We have said it more than once. The page or online service you enjoy today may disappear tomorrow. Photos, music, videos and documents backed up in the cloud … erased. And to that add the links: The occasional 404 in a session may not mean too much to you, but it hides a much deeper and more complex problem. The concept of link rot attacks the natural ability of the network to save information, and sadly we don’t have robust solutions. Internet is rotting.
Hyperlinks are everywhere. They are a fundamental resource for the development of our digital life, making it faster, easier, more dynamic. In some cases they also convey identity, security, and even reputation. But hyperlinks are not eternal, nor were they designed to be.. The link which works wonders today can throw a 404 inside an hour or a decade ... and no portal or service is immune. Our own site is the victim of broken links or videos that disappear after a short time, and even your own favorites section in the browser you must have a similar problem.
Sometimes, the loss of these links is just an accident, but if we study most of the cases, it is a deliberate action. For example, I recently tried to locate old drivers and BIOS for Intel motherboards … and I remembered that Intel completely removed those files in November 2019. Only community efforts have succeeded in preventing a complete loss, however, it’s never enough. In fact, some experts dare to suggest the worst: The internet is rotting to pure link rot.
Link rot: The Internet is rotting, at all levels
One of the most cited cases of link rot It dates back to 2010. Judge Samuel Alito shared his legal opinion in the Supreme Court of the United States, and within that opinion he placed a link as a source to justify his position. The problem was that the link stopped working shortly after, and the original text was left with that 404 forever. No one could access the information.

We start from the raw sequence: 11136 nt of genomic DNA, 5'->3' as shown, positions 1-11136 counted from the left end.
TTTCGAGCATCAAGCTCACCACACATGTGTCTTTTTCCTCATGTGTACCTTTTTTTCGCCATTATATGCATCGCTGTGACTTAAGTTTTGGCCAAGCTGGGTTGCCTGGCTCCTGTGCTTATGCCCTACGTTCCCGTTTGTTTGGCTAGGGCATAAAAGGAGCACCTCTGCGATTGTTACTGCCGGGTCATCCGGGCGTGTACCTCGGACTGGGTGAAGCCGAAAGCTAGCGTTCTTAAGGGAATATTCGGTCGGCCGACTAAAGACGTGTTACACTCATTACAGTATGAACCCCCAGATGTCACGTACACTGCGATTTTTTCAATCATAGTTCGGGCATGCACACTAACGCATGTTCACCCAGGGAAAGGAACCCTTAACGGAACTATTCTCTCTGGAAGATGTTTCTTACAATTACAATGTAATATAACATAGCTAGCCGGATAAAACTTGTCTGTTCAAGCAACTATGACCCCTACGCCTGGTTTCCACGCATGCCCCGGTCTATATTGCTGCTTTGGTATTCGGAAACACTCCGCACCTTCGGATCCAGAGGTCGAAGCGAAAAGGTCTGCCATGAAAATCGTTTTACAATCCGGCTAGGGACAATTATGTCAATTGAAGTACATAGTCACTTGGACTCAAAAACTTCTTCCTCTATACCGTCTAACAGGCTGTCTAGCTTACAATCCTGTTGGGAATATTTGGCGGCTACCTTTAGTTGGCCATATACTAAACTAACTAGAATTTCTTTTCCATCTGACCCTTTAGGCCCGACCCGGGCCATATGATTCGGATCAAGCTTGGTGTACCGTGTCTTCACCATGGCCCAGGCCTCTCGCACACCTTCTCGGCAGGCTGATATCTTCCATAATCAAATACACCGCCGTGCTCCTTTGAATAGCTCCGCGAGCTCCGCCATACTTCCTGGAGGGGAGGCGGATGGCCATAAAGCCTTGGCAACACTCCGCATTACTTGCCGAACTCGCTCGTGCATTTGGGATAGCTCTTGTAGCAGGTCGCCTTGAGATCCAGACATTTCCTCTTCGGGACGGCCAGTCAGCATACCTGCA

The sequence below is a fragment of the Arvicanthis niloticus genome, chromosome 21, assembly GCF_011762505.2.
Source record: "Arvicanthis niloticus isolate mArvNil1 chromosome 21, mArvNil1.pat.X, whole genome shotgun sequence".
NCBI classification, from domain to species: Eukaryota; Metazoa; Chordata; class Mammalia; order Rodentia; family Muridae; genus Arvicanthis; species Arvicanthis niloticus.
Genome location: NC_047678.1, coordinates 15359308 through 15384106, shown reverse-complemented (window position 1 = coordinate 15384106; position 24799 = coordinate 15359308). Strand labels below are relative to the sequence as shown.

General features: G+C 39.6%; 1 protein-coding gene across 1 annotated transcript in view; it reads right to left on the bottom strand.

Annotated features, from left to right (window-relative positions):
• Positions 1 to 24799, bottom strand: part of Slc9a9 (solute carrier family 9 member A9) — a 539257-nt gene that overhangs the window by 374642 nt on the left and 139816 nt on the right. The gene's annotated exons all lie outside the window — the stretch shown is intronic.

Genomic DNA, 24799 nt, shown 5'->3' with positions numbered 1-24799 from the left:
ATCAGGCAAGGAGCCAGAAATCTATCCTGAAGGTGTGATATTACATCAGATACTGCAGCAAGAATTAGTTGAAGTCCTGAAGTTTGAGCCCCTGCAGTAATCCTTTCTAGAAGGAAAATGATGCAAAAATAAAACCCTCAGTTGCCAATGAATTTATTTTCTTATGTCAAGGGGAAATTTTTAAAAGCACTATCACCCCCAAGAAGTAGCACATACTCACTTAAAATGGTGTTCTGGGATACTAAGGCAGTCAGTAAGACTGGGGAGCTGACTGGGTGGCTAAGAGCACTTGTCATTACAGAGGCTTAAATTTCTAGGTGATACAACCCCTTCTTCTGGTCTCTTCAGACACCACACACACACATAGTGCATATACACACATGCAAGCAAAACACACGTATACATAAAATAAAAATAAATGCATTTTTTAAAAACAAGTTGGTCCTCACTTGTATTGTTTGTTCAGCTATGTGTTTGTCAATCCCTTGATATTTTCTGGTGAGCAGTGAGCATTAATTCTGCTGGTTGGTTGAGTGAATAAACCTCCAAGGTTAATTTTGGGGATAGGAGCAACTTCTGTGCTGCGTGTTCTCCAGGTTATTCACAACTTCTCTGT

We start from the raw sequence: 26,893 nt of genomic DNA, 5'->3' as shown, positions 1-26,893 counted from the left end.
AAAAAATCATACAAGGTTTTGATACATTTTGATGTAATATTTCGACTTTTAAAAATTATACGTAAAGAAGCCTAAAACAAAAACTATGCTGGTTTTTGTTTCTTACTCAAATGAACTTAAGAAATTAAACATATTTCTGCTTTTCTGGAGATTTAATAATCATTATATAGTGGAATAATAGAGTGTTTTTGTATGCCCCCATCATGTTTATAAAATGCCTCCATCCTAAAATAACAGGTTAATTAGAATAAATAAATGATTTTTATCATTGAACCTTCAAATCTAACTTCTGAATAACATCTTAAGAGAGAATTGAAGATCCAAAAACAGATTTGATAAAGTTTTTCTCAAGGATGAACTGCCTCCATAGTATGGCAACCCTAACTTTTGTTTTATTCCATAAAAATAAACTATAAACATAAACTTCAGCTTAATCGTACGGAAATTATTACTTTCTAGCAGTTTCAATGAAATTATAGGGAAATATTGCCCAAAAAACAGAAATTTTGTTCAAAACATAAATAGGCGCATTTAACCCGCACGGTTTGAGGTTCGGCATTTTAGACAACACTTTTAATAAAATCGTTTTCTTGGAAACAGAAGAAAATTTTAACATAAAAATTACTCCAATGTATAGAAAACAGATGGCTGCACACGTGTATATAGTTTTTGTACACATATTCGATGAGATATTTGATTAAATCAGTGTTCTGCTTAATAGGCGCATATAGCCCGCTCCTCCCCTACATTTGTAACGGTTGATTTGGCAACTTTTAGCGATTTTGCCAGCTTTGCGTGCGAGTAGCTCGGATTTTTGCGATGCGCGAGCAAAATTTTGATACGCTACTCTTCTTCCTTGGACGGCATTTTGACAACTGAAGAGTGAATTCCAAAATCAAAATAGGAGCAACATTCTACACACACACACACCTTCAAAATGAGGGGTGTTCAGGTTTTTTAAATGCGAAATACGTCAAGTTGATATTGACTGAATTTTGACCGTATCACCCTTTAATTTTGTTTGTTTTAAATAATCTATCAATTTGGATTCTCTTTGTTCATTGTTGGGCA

The people of perma.cc, a service dedicated to combating link rot, offers some chilling numbers: More than 50 percent of the links present in the Supreme Court opinions do not lead to the correct source. This goes up to almost 70 percent when we talk about academic journals, and the 20 percent of all science, technology and medicine articles have already been affected by the link rot.
Rewriting the past, losing the present?
Universities, government agencies, newspapers … no one has managed to escape the link rot, and everything seems to indicate that its effects will be even deeper. Digitization campaigns are vital to improve access to information and reduce the use of paper (which often includes the destruction of the original copies)But if there is not careful preparation, the value of such effort could be neutralized, one link broken at a time.
As if that were not enough, the information is not only erased: It also changes. Think of every politician desperate to delete what he said in a tweet ten years ago, or companies looking to bury unpleasant events. Lies turned into truths, vandalism and denial, news and made up words, modified books. The famous case of the digital English version of “The war and the peace” distributed by Barnes & Noble still reverberates in our minds: Every instance and variant of “kindle” in the text had been replaced by “Nook.”
Now, our hands are not empty to say the least. The aforementioned perma.cc and the Internet Archive itself serve as the main lines of defense. Even Wikipedia recommends its contributors to use the Wayback Machine and Archive Today to “shield” in a way to the links that are inserted in the articles … but we must be realistic: the Internet is rotting, and the link rot will continue to advance.
Sources: The Atlantic, The Verge